Marcus Ulpius Traianus, the Roman Emperor known as Trajan was born in about 54 AD in Spain. He was the son of a Consul which made him royalty. Due to his exceptional public and military reputation he was chosen to be the successor of Nerva who adopted him in approximately 98 AD. Shortly after his adoption, Emperor Nerva died and Trajan became the Emperor. Just three years later Rome would embark on the first of two wars with the Dacians (Germanic barbarians) who lived across the Danube in what is now known as Romania. The leader of the Dacians was by Decebalus. Emperor Trajan’s lead the Romans to victory in both wars (Beckman, 1998).Trajan’s Column is a monument located Rome, Italy and was created to commemorate Rome’s victory in the Dacian Wars. Emperor Trajan was the leader of the Roman Army and he is the subject of many of the etchings which depict the Roman army in their daily activities as well as when they were in battle with the Dacians (Trajan’s column, 2012).
This section of the column below to the left depicts Trajan standing on a bridge welcoming his soldiers on the left. Upon close examination of the section the construction of the bridge is apparent. Also, notice how the soldiers are wearing their armor. The soldiers are depicted standing lower that Trajan and his advisors. Trajan arrives at a campsite and is conversing with the soldiers. Here the soldiers are dressed more casually. The construction of the walls which the Roman soldiers are famous for is clearly shown in the background (Rockwell, Trajan interacting with his soldiers, 1980-1990).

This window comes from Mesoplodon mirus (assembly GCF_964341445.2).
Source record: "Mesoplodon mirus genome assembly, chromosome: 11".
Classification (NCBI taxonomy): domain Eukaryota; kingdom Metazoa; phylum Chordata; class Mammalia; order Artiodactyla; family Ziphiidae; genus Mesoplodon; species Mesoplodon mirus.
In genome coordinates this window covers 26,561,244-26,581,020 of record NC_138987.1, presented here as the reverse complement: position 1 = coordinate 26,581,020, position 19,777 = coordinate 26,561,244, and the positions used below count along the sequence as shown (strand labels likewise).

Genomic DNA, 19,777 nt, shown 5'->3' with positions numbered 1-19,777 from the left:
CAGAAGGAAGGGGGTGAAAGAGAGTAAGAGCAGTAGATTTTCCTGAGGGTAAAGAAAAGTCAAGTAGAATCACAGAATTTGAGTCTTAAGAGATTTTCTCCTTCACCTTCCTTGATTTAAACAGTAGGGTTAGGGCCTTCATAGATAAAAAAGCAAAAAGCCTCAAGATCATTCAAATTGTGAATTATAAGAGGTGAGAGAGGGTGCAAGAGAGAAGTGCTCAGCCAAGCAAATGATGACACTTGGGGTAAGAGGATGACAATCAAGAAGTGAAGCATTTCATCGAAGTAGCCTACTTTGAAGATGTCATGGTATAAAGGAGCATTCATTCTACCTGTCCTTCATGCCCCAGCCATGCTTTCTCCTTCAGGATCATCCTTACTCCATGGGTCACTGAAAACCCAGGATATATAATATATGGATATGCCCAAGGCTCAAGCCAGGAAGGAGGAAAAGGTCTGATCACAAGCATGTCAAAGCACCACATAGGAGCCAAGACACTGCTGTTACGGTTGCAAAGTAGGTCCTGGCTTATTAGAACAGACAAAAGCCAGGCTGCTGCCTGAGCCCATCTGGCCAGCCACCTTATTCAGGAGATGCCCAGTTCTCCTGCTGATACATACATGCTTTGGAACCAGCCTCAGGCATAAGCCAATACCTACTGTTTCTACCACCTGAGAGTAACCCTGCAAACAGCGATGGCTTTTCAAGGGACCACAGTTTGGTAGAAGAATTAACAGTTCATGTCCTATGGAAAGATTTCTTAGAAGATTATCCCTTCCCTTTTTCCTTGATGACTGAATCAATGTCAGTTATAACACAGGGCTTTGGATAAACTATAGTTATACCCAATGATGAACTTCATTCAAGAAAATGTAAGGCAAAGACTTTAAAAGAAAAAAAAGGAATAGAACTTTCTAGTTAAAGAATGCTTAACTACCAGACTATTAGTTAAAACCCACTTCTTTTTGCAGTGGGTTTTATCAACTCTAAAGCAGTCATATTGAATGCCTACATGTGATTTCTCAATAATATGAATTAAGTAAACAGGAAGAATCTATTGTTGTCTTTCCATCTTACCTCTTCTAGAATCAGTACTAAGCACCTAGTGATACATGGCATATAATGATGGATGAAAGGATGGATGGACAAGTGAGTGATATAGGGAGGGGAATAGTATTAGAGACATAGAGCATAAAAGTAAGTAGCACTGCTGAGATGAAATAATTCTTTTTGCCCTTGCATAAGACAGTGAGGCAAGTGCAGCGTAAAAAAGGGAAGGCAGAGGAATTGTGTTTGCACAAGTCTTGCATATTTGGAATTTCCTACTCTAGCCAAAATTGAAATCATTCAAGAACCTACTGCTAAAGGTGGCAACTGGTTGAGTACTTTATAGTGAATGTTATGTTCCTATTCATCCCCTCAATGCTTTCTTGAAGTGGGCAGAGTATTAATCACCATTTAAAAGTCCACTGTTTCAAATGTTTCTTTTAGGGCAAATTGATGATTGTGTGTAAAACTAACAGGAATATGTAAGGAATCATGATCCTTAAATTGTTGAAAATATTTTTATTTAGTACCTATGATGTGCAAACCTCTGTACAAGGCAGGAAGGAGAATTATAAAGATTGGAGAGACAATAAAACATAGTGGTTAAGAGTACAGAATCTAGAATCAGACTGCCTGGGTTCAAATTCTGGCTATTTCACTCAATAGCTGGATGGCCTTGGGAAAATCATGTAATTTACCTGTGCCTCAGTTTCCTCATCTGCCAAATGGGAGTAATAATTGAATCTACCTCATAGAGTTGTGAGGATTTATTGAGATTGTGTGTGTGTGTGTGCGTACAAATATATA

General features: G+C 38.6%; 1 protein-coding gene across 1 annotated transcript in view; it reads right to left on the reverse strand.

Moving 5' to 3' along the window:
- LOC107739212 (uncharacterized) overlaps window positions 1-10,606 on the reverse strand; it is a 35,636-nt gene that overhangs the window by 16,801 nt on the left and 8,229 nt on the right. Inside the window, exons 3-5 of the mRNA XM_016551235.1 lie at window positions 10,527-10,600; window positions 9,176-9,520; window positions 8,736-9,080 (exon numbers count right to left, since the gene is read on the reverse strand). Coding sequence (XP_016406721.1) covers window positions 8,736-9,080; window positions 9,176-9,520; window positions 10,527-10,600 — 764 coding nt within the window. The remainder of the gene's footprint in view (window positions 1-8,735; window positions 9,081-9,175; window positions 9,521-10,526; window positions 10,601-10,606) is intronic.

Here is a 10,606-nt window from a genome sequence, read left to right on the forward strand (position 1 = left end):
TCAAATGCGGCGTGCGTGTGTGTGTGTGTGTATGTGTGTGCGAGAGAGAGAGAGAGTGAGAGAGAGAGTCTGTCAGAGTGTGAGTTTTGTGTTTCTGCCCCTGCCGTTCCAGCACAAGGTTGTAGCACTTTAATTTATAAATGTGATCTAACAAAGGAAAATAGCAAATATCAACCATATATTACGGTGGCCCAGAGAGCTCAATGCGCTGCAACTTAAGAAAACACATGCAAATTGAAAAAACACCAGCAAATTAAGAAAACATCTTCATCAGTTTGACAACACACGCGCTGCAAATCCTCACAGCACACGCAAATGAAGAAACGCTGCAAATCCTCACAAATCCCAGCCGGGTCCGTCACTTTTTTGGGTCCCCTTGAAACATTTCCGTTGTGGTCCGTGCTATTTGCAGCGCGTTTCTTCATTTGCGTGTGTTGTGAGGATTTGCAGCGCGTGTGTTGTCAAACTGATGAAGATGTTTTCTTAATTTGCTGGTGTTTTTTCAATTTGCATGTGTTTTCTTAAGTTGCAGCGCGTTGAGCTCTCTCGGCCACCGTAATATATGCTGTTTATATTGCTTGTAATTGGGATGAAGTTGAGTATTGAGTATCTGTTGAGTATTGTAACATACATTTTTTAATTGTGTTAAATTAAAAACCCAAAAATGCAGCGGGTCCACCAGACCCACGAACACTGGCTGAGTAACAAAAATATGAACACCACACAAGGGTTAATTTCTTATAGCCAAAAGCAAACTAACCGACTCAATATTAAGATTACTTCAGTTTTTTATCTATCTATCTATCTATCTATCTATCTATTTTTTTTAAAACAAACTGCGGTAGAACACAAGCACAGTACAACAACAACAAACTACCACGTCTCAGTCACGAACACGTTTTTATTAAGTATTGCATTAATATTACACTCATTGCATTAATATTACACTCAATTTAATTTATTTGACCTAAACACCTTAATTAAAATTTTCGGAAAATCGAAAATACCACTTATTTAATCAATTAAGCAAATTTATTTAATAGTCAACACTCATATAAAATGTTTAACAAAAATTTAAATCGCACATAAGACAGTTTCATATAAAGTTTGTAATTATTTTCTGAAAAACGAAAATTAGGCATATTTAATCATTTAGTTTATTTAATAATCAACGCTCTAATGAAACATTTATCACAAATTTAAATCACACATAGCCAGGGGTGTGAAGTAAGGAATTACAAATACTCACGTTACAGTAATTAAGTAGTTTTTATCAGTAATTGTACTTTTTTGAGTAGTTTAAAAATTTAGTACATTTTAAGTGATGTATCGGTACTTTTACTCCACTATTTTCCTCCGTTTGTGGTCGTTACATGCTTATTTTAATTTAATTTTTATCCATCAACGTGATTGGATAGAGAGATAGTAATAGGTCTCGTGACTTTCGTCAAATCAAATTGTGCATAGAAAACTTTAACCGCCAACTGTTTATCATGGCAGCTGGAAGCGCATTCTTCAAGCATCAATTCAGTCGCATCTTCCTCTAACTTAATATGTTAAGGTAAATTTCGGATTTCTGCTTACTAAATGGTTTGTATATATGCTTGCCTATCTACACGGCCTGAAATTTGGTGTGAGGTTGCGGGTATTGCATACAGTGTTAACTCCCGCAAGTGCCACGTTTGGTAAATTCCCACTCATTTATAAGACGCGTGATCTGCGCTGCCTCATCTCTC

In the section of the column to the right, the army is standing in front of a fort on a bridge. Trajan appears to be offering a sacrifice in their behalf. He is bare headed and in wearing what is known as military undress uniform. He appears to be pouring something on the alter. The people standing around Trajan seem to be at ease and there is also a small girl known as a camulis standing by with a incense box. There is at least one high ranking officer standing next to Trajan. (Rockwell, Trajan sacrificing by the danube, 1980-1990).
Trajan’s column. (2012, March 2). Retrieved March 8, 2012, from Wikpedia: http://en.wikipedia.org/wiki/Trajan’s_Column
Beckman, M. (1998). Trajans Column. (M. G. George, Editor, G. Rockwell, Producer, & The MacMaster Trajan Project) Retrieved March 8, 2012, from http://www.stoa.org: http://www.stoa.org/trajan/introductory_essay.html
Richmond, I. (1935). Trajan’s army in trajan’s column. Papers of the British School at Rome, 13, 1-40. Retrieved March 8, 2012, from http://www.jstor.org/stable/40310440
Rockwell, P. Trajan sacrificing by the danube. Retrieved March 8, 2012, from http://www.stoa.org/trajan/buildtrajanpage.cgi?205.0914+true
Rockwell, P. Trajan interacting with his soldiers. Retrieved March 8, 2012, from http://www.stoa.org/trajan/buildtrajanpage.cgi?4